Tuesday, September 8, 2015

A Brief Guide to Effective Communication

A Brief Guide to Effective Communication
Michele Happe MA
September 8 2015

Being trained in effective communication can be the booby prize.  This means that in everyday life my training separates me from most people.  I must modify my standards and understand that most have not had this training.  I love teaching these principles to my clients but in all other arenas I am an outsider.  This little blog is my attempt to spread the word in the hopes that these principles may catch fire and ultimately change the world.

My Buddhist perspective demands that we must understand that we are all Buddhas, and that our shortcomings are just obstacles and obscurations which don’t allow us to express our clear Buddha-hood.  We all have the potential for clear and clean communication.   The task is to clear away the obstacles of poor training and egocentric desire to be right rather that to be clear.  Here are some of the principles I teach.

Speak clearly with enough volume

Many of us learn that we should not have a voice in childhood.  When we carry this into adulthood we may speak with low volume or we might slur our words together in order to not fully commit to what we are saying.  It is a way of avoiding getting into trouble.  This includes speaking under ones breath while walking away which is a form of passive aggressive attack. 

Make sure you are answering the question that was asked

When we don’t listen attentively and are more invested in being right we often muddle the message while formulating our response.  It is important to let go of all agendas and compassionately participate in empathetic listening.  My mom was famous for jumping ahead in the conversation and answering a question that she thought might be coming, completely ignoring the actual question or statement.  The ego will do this to us so when sitting down for a discussion meditate first on eliminating all ego from the conversation. 

Respond rather than react 

Avoid defensiveness while listening to the other.  Remember that there is nothing to defend.  We are adults, not children who are afraid of getting into trouble.  If you are aware of your own shortcomings you don't have to defend yourself over something you are already aware of.  When my husband points out my fussiness over detail I am generally able to respond by affirming his statement thus defusing a potential argument.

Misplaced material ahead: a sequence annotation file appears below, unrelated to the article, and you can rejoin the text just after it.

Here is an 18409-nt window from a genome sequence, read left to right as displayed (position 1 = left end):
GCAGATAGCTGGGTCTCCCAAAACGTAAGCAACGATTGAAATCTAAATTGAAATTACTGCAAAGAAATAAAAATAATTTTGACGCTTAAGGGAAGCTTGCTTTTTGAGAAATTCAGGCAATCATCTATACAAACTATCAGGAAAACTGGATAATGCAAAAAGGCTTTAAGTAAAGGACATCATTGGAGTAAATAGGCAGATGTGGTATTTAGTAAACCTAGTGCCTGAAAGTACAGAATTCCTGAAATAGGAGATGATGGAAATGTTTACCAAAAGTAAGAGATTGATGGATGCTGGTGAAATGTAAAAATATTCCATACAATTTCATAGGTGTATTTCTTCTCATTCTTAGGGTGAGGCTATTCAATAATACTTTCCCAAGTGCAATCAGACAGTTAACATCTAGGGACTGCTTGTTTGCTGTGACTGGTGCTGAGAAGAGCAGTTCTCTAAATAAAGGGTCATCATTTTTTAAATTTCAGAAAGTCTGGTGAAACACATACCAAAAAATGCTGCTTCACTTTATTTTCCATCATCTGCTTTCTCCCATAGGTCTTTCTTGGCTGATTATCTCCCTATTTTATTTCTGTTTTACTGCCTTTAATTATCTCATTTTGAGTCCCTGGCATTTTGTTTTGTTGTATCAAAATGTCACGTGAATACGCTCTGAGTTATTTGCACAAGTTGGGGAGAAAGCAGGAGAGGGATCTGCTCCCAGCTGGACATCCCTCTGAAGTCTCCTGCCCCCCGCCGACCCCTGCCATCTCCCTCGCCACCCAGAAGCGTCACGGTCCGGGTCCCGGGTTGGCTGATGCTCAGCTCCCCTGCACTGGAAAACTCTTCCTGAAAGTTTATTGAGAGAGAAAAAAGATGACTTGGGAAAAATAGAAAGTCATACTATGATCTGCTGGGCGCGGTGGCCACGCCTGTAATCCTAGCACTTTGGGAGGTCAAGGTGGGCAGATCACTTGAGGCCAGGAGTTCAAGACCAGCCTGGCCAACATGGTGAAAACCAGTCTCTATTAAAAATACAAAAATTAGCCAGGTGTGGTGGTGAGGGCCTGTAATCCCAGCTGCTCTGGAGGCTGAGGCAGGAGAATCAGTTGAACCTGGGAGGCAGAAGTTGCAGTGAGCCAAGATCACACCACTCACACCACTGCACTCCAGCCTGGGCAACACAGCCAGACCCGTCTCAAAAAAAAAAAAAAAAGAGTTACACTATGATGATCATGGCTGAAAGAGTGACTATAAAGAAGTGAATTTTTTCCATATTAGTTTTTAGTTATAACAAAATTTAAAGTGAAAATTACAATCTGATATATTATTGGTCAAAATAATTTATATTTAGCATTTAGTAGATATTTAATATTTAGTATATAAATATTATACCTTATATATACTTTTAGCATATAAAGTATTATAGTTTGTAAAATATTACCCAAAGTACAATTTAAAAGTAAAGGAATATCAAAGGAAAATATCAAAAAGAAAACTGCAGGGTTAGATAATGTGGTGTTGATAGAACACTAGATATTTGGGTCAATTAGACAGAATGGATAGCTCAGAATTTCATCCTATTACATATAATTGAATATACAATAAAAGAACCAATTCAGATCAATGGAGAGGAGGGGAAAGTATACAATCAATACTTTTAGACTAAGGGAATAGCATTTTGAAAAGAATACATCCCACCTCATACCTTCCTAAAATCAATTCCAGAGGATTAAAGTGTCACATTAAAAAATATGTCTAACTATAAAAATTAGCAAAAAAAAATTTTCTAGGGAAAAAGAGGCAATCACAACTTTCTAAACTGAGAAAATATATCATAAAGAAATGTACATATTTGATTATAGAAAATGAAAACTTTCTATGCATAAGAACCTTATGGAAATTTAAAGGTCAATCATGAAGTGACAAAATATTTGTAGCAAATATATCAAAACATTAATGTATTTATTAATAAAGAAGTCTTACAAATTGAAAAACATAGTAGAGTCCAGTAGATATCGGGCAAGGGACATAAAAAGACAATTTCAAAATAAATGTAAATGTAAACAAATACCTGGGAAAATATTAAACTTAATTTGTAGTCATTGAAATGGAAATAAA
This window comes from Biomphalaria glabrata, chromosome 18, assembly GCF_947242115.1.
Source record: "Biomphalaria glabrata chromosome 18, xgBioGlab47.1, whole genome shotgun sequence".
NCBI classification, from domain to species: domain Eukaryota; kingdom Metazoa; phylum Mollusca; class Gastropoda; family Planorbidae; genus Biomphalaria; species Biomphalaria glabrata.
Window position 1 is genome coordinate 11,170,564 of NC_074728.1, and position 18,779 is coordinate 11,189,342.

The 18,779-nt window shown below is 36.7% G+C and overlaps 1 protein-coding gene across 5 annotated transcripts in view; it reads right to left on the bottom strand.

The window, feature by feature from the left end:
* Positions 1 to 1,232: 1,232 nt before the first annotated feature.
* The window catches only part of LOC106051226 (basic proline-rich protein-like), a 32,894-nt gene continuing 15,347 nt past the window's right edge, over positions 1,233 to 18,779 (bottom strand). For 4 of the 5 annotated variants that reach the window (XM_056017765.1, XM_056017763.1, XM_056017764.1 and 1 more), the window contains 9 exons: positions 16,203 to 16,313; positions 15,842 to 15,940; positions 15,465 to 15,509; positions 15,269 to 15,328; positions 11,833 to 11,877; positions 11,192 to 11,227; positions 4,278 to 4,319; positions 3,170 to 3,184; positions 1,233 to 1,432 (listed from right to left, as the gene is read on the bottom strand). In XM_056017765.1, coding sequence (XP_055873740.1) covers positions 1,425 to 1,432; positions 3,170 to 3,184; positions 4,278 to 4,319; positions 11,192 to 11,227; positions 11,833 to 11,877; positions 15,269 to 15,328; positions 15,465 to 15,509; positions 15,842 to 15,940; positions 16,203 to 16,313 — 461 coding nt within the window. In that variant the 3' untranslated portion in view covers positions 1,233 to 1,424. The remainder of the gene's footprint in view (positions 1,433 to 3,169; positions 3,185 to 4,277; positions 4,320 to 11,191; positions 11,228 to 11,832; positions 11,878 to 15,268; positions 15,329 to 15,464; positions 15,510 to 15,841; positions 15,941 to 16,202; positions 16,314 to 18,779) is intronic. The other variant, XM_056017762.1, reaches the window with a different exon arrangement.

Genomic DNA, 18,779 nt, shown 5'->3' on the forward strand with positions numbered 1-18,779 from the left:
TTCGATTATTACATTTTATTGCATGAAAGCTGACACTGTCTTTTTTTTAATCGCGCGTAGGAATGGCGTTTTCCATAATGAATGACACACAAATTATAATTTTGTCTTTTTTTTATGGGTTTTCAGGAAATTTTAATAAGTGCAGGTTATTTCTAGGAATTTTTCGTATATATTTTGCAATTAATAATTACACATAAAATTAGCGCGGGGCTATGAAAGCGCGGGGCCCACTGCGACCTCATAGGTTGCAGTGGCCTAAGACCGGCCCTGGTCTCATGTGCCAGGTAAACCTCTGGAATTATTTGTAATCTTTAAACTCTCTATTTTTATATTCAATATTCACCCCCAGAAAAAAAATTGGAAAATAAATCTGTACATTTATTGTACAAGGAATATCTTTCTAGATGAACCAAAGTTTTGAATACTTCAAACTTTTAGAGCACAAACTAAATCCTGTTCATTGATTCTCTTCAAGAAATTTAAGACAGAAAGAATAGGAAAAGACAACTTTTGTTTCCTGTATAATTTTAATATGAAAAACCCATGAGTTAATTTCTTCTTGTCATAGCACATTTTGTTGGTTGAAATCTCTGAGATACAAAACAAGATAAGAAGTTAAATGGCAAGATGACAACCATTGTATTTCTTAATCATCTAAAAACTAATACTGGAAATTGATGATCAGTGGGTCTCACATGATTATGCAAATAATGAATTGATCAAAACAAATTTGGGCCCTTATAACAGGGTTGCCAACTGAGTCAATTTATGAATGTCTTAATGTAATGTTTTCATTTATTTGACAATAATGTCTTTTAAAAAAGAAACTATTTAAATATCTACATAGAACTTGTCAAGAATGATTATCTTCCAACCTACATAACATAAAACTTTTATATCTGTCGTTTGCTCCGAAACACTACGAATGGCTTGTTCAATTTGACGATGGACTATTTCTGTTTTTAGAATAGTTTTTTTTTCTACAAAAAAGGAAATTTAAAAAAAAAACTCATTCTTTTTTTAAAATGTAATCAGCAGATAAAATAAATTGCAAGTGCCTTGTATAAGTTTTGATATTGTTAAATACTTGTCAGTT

Use I statements and active listening

When having a discussion, state your case with I statements.  This eliminates the potential for blaming and labeling.  So you don't say “I feel that you are an idiot who never listens”.  You would rather say “I don’t feel heard or understood”.  This allows the other to actively and empathetically listen.  It is best for the responder to rephrase the statement such as “you are saying that when I don’t have eye contact with you and when I interrupt you, you don’t feel that I am listening to you”.  This is a very high level communication skill that whole books have been written about.  I suggest Getting the Love You Want by Harvel Hendricks for a deeper discussion on the subject. 

Refrain from tit for tat tactics

When the other has a problem with you, just let that be the problem that is discussed.  It is combative to respond with “well you do this or that”.  Pick another time to air your grievances in a direct and compassionate way, which brings us to the next principle.

Be direct with kindness:  eliminate hinting and loaded communication

Hints and innuendo are the death knell of effective communication.  A hint leaves us to our own imagination and if you are like me, I imagine the worst.  This can also fuel an angry response from the other because when one is passive the other can become aggressive.  Loaded communication also is passive aggressive.  Unpack everything you need to say and unload it with clarity and kindness. 

If you have an ultimatum be sure you are willing to follow through otherwise don’t make them

Never make a threat you have no intention of carrying out.  If you do this the other will learn to not take you seriously and will discount even a clear and heartfelt request.  Ultimatums will then be ignored. 

When entering any kind of  relationship communicate bottom line issues.

Essentially discuss the basic ground rules of the relationship such as monogamy, honesty, and the like.  If you never want children it might be a good idea to put this out early in the relationship so the other can exit gracefully before falling in love.  Many of these boundaries can be spelled out in the first weeks of dating just as you would get the  policies and procedures at the outset of a new job.

Use time outs effectively

Time outs are a wonderful tool when things get heated or you are in a stalemate with the other.  When calling a time out it is very important to negotiate the length of the time out.  This reassures the other that you are not exiting to avoid resolution.  When the time out is over it is equally important to readdress the issue at hand in a more calm manner.  Sometimes it is important to remember that it is ok to agree to disagree. 

In Summary:

Remember that relationships are born out of our innate need to connect.  This connection creates a synergy which renders that partnership so much more powerful.  We always must remember that we are on the same side, that it is you and me facing the rest of the world.  All of our relationships are opportunities to learn more about ourselves.  As we learn more we become better people and better partners.  This is how the world can be changed into a more peaceful welcoming place. 

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